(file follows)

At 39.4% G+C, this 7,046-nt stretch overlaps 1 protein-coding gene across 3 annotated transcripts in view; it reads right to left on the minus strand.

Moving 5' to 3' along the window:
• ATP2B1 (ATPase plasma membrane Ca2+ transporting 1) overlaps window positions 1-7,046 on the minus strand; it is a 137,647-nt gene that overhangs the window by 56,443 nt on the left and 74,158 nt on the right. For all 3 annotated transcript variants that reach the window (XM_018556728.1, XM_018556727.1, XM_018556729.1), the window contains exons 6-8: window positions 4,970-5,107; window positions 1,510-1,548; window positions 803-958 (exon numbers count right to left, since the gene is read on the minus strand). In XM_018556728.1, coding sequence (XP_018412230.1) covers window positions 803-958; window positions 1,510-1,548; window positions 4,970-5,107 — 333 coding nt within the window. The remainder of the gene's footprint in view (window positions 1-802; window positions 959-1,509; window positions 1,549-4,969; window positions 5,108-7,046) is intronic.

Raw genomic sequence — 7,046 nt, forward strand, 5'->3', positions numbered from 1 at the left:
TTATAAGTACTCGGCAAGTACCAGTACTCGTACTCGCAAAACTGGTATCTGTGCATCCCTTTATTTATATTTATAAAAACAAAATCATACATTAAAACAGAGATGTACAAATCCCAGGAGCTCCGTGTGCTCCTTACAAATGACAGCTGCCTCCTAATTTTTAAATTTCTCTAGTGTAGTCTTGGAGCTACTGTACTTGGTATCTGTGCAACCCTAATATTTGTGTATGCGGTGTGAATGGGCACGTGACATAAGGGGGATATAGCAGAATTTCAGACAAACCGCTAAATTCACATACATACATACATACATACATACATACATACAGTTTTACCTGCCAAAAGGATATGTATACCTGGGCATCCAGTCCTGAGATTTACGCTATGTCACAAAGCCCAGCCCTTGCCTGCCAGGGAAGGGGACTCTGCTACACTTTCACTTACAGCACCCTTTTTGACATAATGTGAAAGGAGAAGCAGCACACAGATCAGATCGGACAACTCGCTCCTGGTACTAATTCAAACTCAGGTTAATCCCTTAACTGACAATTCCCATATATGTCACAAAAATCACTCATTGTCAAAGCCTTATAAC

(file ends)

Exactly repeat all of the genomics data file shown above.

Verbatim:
At 39.4% G+C, this 7,046-nt stretch overlaps 1 protein-coding gene across 3 annotated transcripts in view; it reads right to left on the minus strand.

Moving 5' to 3' along the window:
• ATP2B1 (ATPase plasma membrane Ca2+ transporting 1) overlaps window positions 1-7,046 on the minus strand; it is a 137,647-nt gene that overhangs the window by 56,443 nt on the left and 74,158 nt on the right. For all 3 annotated transcript variants that reach the window (XM_018556728.1, XM_018556727.1, XM_018556729.1), the window contains exons 6-8: window positions 4,970-5,107; window positions 1,510-1,548; window positions 803-958 (exon numbers count right to left, since the gene is read on the minus strand). In XM_018556728.1, coding sequence (XP_018412230.1) covers window positions 803-958; window positions 1,510-1,548; window positions 4,970-5,107 — 333 coding nt within the window. The remainder of the gene's footprint in view (window positions 1-802; window positions 959-1,509; window positions 1,549-4,969; window positions 5,108-7,046) is intronic.

Raw genomic sequence — 7,046 nt, forward strand, 5'->3', positions numbered from 1 at the left:
TTATAAGTACTCGGCAAGTACCAGTACTCGTACTCGCAAAACTGGTATCTGTGCATCCCTTTATTTATATTTATAAAAACAAAATCATACATTAAAACAGAGATGTACAAATCCCAGGAGCTCCGTGTGCTCCTTACAAATGACAGCTGCCTCCTAATTTTTAAATTTCTCTAGTGTAGTCTTGGAGCTACTGTACTTGGTATCTGTGCAACCCTAATATTTGTGTATGCGGTGTGAATGGGCACGTGACATAAGGGGGATATAGCAGAATTTCAGACAAACCGCTAAATTCACATACATACATACATACATACATACATACATACAGTTTTACCTGCCAAAAGGATATGTATACCTGGGCATCCAGTCCTGAGATTTACGCTATGTCACAAAGCCCAGCCCTTGCCTGCCAGGGAAGGGGACTCTGCTACACTTTCACTTACAGCACCCTTTTTGACATAATGTGAAAGGAGAAGCAGCACACAGATCAGATCGGACAACTCGCTCCTGGTACTAATTCAAACTCAGGTTAATCCCTTAACTGACAATTCCCATATATGTCACAAAAATCACTCATTGTCAAAGCCTTATAAC